Darren Hibbert after being interviewed at the Australian Crime Commission on Friday.

Darren Hibbert after being interviewed at the Australian Crime Commission on Friday. Photo: Nick Moir

Darren Hibbert could be fighting a fresh legal battle after he was stood down by his long-term employer, Advanced Sports Nutrition.

The man dubbed ''the Gazelle'' awoke on Monday to find his work phone was disconnected after the supplements supplier had sacked him without notice.

Hibbert, considered a central figure in the Australian Sports Anti-Doping Authority's investigations into the NRL supplements saga, immediately contacted his legal team regarding unfair dismissal proceedings.

The move prompted a backflip of sorts later when Advanced Sports Nutrition founder and director Peter Memete told Hibbert his contract was ''on hold'' and would be reviewed in a fortnight.

''Initially I was sacked, but now I've been stood down,'' Hibbert said.

''He [Memete] is going to help me out by paying me for the next two weeks and then he will re-evaluate after that.

''He will probably speak to other people and get their opinions. Peter's thinking is that with everything going on and all the publicity, it's going to hurt his reputation.

''Regardless of whether it increases sales, he's worried it will hurt our brand name for future customers because they will associate us with the ASADA drugs scandal.

''I'm very disappointed because he supplied supplements to Essendon, so we're all involved in it together.''

Hibbert said even negative publicity the company received during the drugs saga boosted sales.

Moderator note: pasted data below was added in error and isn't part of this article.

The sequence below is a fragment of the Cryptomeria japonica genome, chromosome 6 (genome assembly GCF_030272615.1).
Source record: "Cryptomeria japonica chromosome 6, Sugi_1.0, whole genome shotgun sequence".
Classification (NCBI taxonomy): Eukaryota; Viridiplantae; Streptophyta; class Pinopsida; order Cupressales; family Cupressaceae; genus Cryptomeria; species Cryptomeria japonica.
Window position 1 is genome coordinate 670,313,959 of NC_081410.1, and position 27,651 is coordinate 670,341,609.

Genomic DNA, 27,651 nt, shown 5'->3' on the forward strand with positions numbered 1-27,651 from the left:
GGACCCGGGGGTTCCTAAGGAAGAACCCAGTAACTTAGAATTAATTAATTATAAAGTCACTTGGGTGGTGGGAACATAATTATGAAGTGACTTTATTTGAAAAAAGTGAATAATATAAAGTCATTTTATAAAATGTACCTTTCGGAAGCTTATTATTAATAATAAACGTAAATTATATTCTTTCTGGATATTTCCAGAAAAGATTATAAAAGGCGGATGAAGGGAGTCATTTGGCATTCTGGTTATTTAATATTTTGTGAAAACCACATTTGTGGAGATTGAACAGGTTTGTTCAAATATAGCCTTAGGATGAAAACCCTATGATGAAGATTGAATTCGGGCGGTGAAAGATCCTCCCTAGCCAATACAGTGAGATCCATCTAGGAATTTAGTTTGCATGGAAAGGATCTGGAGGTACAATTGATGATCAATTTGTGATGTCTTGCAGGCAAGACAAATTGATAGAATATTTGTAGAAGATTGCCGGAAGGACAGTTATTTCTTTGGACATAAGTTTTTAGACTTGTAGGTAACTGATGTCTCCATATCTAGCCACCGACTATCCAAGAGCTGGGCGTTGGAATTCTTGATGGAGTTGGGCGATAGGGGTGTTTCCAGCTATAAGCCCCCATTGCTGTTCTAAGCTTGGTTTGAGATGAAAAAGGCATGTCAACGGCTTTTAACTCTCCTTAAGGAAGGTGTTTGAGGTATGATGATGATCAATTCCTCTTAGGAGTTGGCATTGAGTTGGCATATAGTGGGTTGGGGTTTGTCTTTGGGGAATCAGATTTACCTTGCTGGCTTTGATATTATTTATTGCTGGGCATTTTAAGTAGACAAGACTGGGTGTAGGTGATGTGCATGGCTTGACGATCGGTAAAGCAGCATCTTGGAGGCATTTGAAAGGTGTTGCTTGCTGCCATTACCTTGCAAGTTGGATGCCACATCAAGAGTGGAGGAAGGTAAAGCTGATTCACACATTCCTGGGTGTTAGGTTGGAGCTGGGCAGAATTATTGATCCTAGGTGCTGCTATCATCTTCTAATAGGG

''Before, people didn't know what Advanced Sports Nutrition did, it was like we were a secret little company which supplied athletes with top-of-the-line sports supplements,'' he said.

''It has increased product awareness, so I can't see what the problem is.''

Memete, who has worked with Hibbert for more than a decade, said when initially asked about the sacking: ''He just has to clear his name, that's it.''

But his stance softened, indicating there was some chance Hibbert could return to the company.

Hibbert is due to be interviewed by ASADA on Wednesday after their scheduled meeting on Friday was aborted on legal grounds. While he didn't consent to an interview, he left his inquisitors with some evidence to test in the form of peptide ice-creams.

It's understood ASADA deemed Friday's non-compliance at the interview as a breach, which carries a fine of $5100 a day, after Hibbert's lawyer contested the validity of the interview.

Hibbert is again considering aborting the latest interview request in a move that could mean the matter is tested in court.